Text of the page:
The ‘out of home’ virtual reality (VR) entertainment specialist said it has designed the Uvisan cabinets in response to the coronavirus pandemic, and while it had originally intended to use the product just to cleanse VR headsets at its larger partner locations, it has decided to sell the cabinets to third party companies following “numerous external commercial enquiries”.
As a result, Immotion said it had seen “exceptional demand”, selling 10 cabinets in the last week including four to Chichester University, which has purchased the cabinets to protect sensitive equipment against coronavirus infection.
The group also said it has tested the cabinets on a variety of equipment including motion capture suit components, microphones, keyboards, cameras, PC peripherals, headphones and VR headsets.
Uvisan uses ultraviolet germicidal irradiation, a disinfection method that uses UV radiation to kill or inactivate micro-organisms by destroying nucleic acids and disrupting their DNA. The cabinet can clean items in three to 10 minute cycles.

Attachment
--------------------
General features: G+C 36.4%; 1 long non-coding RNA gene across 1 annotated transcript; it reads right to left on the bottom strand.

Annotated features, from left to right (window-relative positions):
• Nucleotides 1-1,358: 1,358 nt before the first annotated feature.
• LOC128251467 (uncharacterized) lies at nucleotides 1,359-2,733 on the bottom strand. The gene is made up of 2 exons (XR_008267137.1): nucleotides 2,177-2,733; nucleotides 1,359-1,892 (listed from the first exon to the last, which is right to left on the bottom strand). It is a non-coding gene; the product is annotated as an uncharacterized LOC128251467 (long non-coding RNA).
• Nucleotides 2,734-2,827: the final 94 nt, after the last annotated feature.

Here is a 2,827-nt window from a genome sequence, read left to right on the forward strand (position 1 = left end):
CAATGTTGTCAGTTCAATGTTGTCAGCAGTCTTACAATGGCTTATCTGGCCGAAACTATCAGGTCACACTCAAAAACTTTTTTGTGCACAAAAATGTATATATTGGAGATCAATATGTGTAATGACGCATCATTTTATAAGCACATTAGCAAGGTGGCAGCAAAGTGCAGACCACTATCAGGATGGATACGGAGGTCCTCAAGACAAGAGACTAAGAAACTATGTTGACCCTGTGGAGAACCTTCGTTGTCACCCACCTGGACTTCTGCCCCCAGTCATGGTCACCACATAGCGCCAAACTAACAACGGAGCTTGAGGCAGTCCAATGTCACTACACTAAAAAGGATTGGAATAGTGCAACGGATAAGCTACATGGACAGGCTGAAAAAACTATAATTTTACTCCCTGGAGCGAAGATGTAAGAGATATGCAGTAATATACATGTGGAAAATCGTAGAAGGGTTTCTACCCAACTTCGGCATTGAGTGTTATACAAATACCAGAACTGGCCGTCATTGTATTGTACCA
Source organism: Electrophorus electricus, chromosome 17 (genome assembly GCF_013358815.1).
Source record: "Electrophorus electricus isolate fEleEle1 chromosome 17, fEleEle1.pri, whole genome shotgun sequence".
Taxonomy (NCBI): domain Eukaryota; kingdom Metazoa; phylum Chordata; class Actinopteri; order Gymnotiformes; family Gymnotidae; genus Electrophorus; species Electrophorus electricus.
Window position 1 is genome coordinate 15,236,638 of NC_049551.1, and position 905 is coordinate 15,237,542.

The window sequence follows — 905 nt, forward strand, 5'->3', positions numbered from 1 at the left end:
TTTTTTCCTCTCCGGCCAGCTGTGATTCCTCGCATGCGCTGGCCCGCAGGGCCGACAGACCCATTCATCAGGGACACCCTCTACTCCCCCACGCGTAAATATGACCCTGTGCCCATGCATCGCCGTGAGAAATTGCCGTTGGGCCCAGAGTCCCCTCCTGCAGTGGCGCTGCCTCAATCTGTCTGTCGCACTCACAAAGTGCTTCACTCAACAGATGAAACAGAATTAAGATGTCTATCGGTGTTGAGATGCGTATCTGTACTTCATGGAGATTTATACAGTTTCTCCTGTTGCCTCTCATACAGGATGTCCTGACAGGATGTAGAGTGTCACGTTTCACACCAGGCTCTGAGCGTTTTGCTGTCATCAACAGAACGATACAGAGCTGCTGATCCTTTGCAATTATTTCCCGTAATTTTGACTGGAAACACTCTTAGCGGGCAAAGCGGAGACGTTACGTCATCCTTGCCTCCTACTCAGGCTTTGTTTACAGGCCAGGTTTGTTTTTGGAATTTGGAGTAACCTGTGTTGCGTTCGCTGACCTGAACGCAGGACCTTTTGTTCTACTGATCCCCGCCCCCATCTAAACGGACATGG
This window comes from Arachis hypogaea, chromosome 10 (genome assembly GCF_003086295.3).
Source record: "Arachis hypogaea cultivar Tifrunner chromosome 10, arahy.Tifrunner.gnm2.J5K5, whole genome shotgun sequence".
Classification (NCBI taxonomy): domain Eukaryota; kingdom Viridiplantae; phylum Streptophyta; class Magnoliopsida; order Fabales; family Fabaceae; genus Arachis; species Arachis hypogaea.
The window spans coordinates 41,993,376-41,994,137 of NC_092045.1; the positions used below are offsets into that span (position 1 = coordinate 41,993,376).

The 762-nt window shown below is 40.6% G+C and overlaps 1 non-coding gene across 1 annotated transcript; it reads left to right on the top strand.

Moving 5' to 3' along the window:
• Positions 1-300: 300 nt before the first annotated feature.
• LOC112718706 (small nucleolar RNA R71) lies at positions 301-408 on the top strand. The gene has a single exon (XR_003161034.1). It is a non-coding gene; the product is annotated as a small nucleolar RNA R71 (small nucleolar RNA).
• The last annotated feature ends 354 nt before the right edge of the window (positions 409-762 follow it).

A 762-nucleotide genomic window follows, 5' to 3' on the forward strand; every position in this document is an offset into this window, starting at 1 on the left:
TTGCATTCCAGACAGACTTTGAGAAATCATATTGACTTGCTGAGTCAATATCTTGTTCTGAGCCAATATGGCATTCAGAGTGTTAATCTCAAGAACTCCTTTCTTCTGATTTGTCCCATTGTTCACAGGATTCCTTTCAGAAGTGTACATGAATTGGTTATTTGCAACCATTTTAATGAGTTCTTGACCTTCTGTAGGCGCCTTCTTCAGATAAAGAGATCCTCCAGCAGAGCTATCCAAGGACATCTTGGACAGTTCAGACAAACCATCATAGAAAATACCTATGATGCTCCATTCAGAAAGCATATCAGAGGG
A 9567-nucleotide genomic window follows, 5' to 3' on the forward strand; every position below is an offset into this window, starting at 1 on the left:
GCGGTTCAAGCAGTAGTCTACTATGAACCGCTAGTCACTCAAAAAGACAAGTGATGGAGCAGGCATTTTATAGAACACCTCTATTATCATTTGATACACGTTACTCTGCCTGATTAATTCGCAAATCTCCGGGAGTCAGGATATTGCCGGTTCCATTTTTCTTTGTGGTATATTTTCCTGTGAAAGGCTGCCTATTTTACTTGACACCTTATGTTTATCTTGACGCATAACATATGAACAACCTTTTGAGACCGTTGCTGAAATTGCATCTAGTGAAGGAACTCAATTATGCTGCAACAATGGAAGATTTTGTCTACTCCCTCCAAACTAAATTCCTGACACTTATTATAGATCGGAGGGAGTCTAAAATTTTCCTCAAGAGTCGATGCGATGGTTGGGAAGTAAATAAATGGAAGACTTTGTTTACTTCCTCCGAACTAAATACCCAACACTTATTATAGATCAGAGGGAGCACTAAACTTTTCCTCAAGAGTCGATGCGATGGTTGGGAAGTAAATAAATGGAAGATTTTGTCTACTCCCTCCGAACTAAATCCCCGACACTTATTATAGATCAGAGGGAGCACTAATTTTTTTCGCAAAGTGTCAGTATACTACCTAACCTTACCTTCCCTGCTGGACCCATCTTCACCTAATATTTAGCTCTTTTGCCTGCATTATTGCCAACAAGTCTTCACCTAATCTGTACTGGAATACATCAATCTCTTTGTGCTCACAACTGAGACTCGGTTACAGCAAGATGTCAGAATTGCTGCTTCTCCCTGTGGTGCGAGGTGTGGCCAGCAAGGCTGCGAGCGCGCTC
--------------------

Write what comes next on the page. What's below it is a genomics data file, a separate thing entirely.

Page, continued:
"When the pandemic hit we knew we had to find a solution for our larger VR Partners, our team set about designing a cabinet from scratch and within weeks had created and built the Uvisan range. All the cabinets have undergone extensive clinical testing and are proven to kill 99.9% of bacteria and viruses in a matter of minutes", Immotion’s operations director Arek Antoniak said in a statement.
"The Uvisan solution is ideal for Universities, Schools, TV Studios and effectively any organisation where the use of a solution based cleansing method is not acceptable. We know many organisations need a guarantee that the equipment their staff and customers are using is safe - Uvisan can provide this level of comfort", the director added.